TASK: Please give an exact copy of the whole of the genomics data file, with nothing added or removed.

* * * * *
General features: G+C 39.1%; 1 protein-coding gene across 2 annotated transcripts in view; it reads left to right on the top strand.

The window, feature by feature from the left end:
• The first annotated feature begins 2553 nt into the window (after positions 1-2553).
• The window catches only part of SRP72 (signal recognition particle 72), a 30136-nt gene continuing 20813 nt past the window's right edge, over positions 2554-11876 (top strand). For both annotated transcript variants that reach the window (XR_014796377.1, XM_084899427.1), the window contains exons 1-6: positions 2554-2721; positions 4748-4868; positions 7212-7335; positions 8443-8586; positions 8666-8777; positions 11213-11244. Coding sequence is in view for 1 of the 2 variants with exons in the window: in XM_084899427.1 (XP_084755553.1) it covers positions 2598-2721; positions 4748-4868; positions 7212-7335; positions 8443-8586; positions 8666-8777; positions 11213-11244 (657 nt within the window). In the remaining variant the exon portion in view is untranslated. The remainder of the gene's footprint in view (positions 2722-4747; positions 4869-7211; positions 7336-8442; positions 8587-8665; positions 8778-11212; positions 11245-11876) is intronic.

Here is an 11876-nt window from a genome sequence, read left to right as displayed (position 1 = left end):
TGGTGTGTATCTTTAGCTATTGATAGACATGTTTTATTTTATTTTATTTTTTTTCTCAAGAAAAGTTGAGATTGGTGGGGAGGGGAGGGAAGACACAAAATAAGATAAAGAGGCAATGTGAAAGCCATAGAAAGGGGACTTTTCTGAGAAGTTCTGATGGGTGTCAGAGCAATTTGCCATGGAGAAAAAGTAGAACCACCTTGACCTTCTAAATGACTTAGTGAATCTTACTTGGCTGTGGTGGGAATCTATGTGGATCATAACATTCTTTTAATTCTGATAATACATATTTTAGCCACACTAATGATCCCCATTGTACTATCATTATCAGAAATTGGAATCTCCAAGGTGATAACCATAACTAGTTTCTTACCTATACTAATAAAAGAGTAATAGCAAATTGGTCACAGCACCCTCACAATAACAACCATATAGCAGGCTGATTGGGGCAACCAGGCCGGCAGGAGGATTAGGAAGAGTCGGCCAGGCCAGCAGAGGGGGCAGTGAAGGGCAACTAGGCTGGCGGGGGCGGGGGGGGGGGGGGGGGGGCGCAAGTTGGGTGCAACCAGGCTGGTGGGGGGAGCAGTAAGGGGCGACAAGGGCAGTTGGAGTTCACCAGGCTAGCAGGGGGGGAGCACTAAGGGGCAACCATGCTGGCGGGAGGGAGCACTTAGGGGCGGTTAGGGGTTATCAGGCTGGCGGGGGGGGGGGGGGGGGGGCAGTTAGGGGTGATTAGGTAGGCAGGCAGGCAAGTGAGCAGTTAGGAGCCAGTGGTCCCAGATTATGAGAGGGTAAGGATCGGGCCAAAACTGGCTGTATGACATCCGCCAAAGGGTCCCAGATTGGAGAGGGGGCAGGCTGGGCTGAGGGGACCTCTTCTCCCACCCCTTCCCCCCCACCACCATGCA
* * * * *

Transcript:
General features: G+C 39.1%; 1 protein-coding gene across 2 annotated transcripts in view; it reads left to right on the top strand.

The window, feature by feature from the left end:
• The first annotated feature begins 2553 nt into the window (after positions 1-2553).
• The window catches only part of SRP72 (signal recognition particle 72), a 30136-nt gene continuing 20813 nt past the window's right edge, over positions 2554-11876 (top strand). For both annotated transcript variants that reach the window (XR_014796377.1, XM_084899427.1), the window contains exons 1-6: positions 2554-2721; positions 4748-4868; positions 7212-7335; positions 8443-8586; positions 8666-8777; positions 11213-11244. Coding sequence is in view for 1 of the 2 variants with exons in the window: in XM_084899427.1 (XP_084755553.1) it covers positions 2598-2721; positions 4748-4868; positions 7212-7335; positions 8443-8586; positions 8666-8777; positions 11213-11244 (657 nt within the window). In the remaining variant the exon portion in view is untranslated. The remainder of the gene's footprint in view (positions 2722-4747; positions 4869-7211; positions 7336-8442; positions 8587-8665; positions 8778-11212; positions 11245-11876) is intronic.

Here is an 11876-nt window from a genome sequence, read left to right as displayed (position 1 = left end):
TGGTGTGTATCTTTAGCTATTGATAGACATGTTTTATTTTATTTTATTTTTTTTCTCAAGAAAAGTTGAGATTGGTGGGGAGGGGAGGGAAGACACAAAATAAGATAAAGAGGCAATGTGAAAGCCATAGAAAGGGGACTTTTCTGAGAAGTTCTGATGGGTGTCAGAGCAATTTGCCATGGAGAAAAAGTAGAACCACCTTGACCTTCTAAATGACTTAGTGAATCTTACTTGGCTGTGGTGGGAATCTATGTGGATCATAACATTCTTTTAATTCTGATAATACATATTTTAGCCACACTAATGATCCCCATTGTACTATCATTATCAGAAATTGGAATCTCCAAGGTGATAACCATAACTAGTTTCTTACCTATACTAATAAAAGAGTAATAGCAAATTGGTCACAGCACCCTCACAATAACAACCATATAGCAGGCTGATTGGGGCAACCAGGCCGGCAGGAGGATTAGGAAGAGTCGGCCAGGCCAGCAGAGGGGGCAGTGAAGGGCAACTAGGCTGGCGGGGGCGGGGGGGGGGGGGGGGGGGCGCAAGTTGGGTGCAACCAGGCTGGTGGGGGGAGCAGTAAGGGGCGACAAGGGCAGTTGGAGTTCACCAGGCTAGCAGGGGGGGAGCACTAAGGGGCAACCATGCTGGCGGGAGGGAGCACTTAGGGGCGGTTAGGGGTTATCAGGCTGGCGGGGGGGGGGGGGGGGGGGCAGTTAGGGGTGATTAGGTAGGCAGGCAGGCAAGTGAGCAGTTAGGAGCCAGTGGTCCCAGATTATGAGAGGGTAAGGATCGGGCCAAAACTGGCTGTATGACATCCGCCAAAGGGTCCCAGATTGGAGAGGGGGCAGGCTGGGCTGAGGGGACCTCTTCTCCCACCCCTTCCCCCCCACCACCATGCA